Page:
The report contradicts consistent statements from ethnic Rohingya Muslim refugees now in Bangladesh - some with gunshot wounds and severe burns - who have described massacres, rape, looting and the burning of hundreds of villages by Myanmar's army and civilian mobs.
The U.N. humanitarian office said Tuesday that the number of Rohingya who have fled Myanmar to Bangladesh since Aug. 25 has risen to 618,000.
In a statement issued late Monday, the military said it had interviewed thousands of people during a monthlong investigation into the conduct of troops in western Rakhine state after Rohingya insurgents launched a series of deadly attacks there on Aug. 25.
While the report acknowledged that battles against militants from the Arakan Rohingya Salvation Army, or ARSA, had left 376 "terrorists" dead, it also claimed security forces had "never shot at the innocent Bengalis" and "there was no death of innocent people."
Myanmar's government and most of the Buddhist majority say the members of the Muslim minority are "Bengalis" who migrated illegally from Bangladesh and do not acknowledge the Rohingya as a local ethnic group even though they have lived in Myanmar, also known as Burma, for generations.
New York-based Human Rights Watch said the military's latest claims were "contrary to a large and growing body of evidence" documenting severe rights abuses in Myanmar.
"The Burmese military's absurd effort to absolve itself of mass atrocities underscores why an independent international investigation is needed to establish the facts and identify those responsible," said Brad Adams, Asia director at Human Rights Watch. "The Burmese authorities have once again shown that they can't and won't credibly investigate themselves."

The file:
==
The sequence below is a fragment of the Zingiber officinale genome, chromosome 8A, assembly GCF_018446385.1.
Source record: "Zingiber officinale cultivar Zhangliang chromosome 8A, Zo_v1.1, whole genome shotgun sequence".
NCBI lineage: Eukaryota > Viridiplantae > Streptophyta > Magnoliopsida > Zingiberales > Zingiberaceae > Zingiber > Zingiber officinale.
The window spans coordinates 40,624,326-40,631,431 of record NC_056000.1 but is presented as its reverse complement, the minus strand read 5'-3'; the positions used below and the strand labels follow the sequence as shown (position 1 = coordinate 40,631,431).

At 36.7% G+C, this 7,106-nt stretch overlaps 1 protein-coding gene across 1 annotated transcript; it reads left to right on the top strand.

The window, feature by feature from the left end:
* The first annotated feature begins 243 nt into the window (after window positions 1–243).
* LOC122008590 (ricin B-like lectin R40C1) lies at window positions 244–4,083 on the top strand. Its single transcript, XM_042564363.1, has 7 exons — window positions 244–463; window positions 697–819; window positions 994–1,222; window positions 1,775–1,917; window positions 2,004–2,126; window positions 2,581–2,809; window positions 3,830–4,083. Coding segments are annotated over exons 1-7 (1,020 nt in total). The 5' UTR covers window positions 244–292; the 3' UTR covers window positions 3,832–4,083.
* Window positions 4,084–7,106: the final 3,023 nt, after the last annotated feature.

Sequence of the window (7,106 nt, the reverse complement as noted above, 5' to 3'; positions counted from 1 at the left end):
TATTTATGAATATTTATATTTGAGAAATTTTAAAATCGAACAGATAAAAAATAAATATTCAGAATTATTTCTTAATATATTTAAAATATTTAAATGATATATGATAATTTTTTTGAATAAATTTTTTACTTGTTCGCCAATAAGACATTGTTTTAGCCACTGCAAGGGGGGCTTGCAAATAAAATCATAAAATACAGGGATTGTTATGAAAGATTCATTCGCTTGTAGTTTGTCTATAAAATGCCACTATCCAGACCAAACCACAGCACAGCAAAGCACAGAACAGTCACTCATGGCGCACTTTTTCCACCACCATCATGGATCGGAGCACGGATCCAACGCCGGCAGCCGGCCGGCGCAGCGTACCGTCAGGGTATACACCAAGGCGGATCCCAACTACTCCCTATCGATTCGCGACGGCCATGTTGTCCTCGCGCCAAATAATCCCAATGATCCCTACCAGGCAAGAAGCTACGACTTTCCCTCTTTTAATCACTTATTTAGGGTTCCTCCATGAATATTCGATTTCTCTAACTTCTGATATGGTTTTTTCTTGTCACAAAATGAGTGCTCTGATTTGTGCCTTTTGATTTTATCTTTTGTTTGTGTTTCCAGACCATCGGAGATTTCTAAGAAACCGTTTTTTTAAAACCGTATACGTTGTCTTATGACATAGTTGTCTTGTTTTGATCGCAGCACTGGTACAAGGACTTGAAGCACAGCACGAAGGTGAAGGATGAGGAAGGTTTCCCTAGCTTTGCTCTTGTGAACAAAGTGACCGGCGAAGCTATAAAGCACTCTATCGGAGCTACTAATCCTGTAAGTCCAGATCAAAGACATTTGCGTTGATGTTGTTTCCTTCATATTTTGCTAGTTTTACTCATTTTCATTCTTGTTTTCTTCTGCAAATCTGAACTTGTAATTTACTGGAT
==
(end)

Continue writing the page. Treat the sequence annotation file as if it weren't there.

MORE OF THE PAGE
The military said the investigation - which was led by Lt. Gen. Aye Win, inspector-general of the defense forces - showed that security forces did not use excessive force and abided by the army's rules of engagement.
Myanmar's government does not allow independent journalists to travel freely to the parts of Rakhine state where most of the latest violence has taken place.
The report comes just ahead of an expected visit Wednesday by U.S. Secretary of State Rex Tillerson, who is to hold talks with senior officials on the crisis.
On Tuesday in Naypyitaw, the capital, Myanmar authorities began the first of five days of talks with Bangladesh border guard officials to discuss how to resolve the refugee crisis and other issues along their common frontier.
The U.N. migration agency reports that human trafficking and exploitation are rife among Rohingya who have fled to Bangladesh, not only recently but in past years, U.N. spokesman Stephane Dujarric told reporters at U.N. headquarters in New York.
The International Organization for Migration reports that "desperate refugees are being recruited with false offers of paid work and ... are willing to take whatever opportunities they are presented with, even risky, dangerous ones that involve their children," Dujarric said.
The migration agency is also concerned about forced and early marriages among the Rohingya, he said.
Associated Press writer Todd Pitman in Bangkok and Edith M. Lederer at the United Nations contributed to this report.
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